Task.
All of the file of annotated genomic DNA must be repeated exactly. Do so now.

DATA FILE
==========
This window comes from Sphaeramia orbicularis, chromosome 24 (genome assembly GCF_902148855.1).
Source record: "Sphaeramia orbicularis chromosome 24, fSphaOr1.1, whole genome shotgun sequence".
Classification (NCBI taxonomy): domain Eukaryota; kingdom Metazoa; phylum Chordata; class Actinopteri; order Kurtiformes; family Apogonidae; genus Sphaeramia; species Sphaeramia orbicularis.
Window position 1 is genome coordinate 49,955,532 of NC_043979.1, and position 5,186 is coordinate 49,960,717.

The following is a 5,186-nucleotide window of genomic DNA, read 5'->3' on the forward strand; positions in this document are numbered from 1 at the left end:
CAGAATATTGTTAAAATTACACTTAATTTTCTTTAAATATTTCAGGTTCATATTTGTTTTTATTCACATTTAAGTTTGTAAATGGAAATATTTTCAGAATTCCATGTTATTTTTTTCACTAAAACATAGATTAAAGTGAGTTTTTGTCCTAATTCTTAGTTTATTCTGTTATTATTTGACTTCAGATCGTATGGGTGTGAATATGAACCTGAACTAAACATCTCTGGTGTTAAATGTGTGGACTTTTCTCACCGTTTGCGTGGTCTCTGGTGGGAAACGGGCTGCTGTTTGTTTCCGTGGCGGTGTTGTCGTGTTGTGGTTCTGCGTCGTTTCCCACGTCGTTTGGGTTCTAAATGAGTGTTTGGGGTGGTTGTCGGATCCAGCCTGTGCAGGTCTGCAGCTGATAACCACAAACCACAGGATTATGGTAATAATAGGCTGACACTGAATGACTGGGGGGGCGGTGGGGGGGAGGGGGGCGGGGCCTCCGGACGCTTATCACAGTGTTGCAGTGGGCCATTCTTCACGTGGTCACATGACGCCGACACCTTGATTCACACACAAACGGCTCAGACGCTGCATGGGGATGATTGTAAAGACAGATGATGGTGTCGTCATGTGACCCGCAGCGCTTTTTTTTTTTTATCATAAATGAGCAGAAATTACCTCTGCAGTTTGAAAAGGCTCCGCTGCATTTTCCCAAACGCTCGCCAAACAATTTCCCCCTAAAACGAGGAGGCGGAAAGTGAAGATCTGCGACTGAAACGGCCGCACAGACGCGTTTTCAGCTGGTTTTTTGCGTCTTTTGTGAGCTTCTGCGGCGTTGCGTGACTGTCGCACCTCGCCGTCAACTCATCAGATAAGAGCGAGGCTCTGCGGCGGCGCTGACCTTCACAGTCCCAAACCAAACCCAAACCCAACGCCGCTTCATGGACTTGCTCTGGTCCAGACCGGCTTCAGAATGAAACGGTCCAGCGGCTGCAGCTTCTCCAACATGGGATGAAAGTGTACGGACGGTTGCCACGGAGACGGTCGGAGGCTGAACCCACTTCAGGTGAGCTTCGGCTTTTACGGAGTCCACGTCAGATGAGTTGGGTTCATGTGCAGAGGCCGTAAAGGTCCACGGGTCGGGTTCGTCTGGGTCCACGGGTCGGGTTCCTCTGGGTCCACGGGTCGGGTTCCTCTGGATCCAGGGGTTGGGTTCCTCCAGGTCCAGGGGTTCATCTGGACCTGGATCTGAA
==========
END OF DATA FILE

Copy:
This window comes from Sphaeramia orbicularis, chromosome 24 (genome assembly GCF_902148855.1).
Source record: "Sphaeramia orbicularis chromosome 24, fSphaOr1.1, whole genome shotgun sequence".
Classification (NCBI taxonomy): domain Eukaryota; kingdom Metazoa; phylum Chordata; class Actinopteri; order Kurtiformes; family Apogonidae; genus Sphaeramia; species Sphaeramia orbicularis.
Window position 1 is genome coordinate 49,955,532 of NC_043979.1, and position 5,186 is coordinate 49,960,717.

The following is a 5,186-nucleotide window of genomic DNA, read 5'->3' on the forward strand; positions in this document are numbered from 1 at the left end:
CAGAATATTGTTAAAATTACACTTAATTTTCTTTAAATATTTCAGGTTCATATTTGTTTTTATTCACATTTAAGTTTGTAAATGGAAATATTTTCAGAATTCCATGTTATTTTTTTCACTAAAACATAGATTAAAGTGAGTTTTTGTCCTAATTCTTAGTTTATTCTGTTATTATTTGACTTCAGATCGTATGGGTGTGAATATGAACCTGAACTAAACATCTCTGGTGTTAAATGTGTGGACTTTTCTCACCGTTTGCGTGGTCTCTGGTGGGAAACGGGCTGCTGTTTGTTTCCGTGGCGGTGTTGTCGTGTTGTGGTTCTGCGTCGTTTCCCACGTCGTTTGGGTTCTAAATGAGTGTTTGGGGTGGTTGTCGGATCCAGCCTGTGCAGGTCTGCAGCTGATAACCACAAACCACAGGATTATGGTAATAATAGGCTGACACTGAATGACTGGGGGGGCGGTGGGGGGGAGGGGGGCGGGGCCTCCGGACGCTTATCACAGTGTTGCAGTGGGCCATTCTTCACGTGGTCACATGACGCCGACACCTTGATTCACACACAAACGGCTCAGACGCTGCATGGGGATGATTGTAAAGACAGATGATGGTGTCGTCATGTGACCCGCAGCGCTTTTTTTTTTTTATCATAAATGAGCAGAAATTACCTCTGCAGTTTGAAAAGGCTCCGCTGCATTTTCCCAAACGCTCGCCAAACAATTTCCCCCTAAAACGAGGAGGCGGAAAGTGAAGATCTGCGACTGAAACGGCCGCACAGACGCGTTTTCAGCTGGTTTTTTGCGTCTTTTGTGAGCTTCTGCGGCGTTGCGTGACTGTCGCACCTCGCCGTCAACTCATCAGATAAGAGCGAGGCTCTGCGGCGGCGCTGACCTTCACAGTCCCAAACCAAACCCAAACCCAACGCCGCTTCATGGACTTGCTCTGGTCCAGACCGGCTTCAGAATGAAACGGTCCAGCGGCTGCAGCTTCTCCAACATGGGATGAAAGTGTACGGACGGTTGCCACGGAGACGGTCGGAGGCTGAACCCACTTCAGGTGAGCTTCGGCTTTTACGGAGTCCACGTCAGATGAGTTGGGTTCATGTGCAGAGGCCGTAAAGGTCCACGGGTCGGGTTCGTCTGGGTCCACGGGTCGGGTTCCTCTGGGTCCACGGGTCGGGTTCCTCTGGATCCAGGGGTTGGGTTCCTCCAGGTCCAGGGGTTCATCTGGACCTGGATCTGAA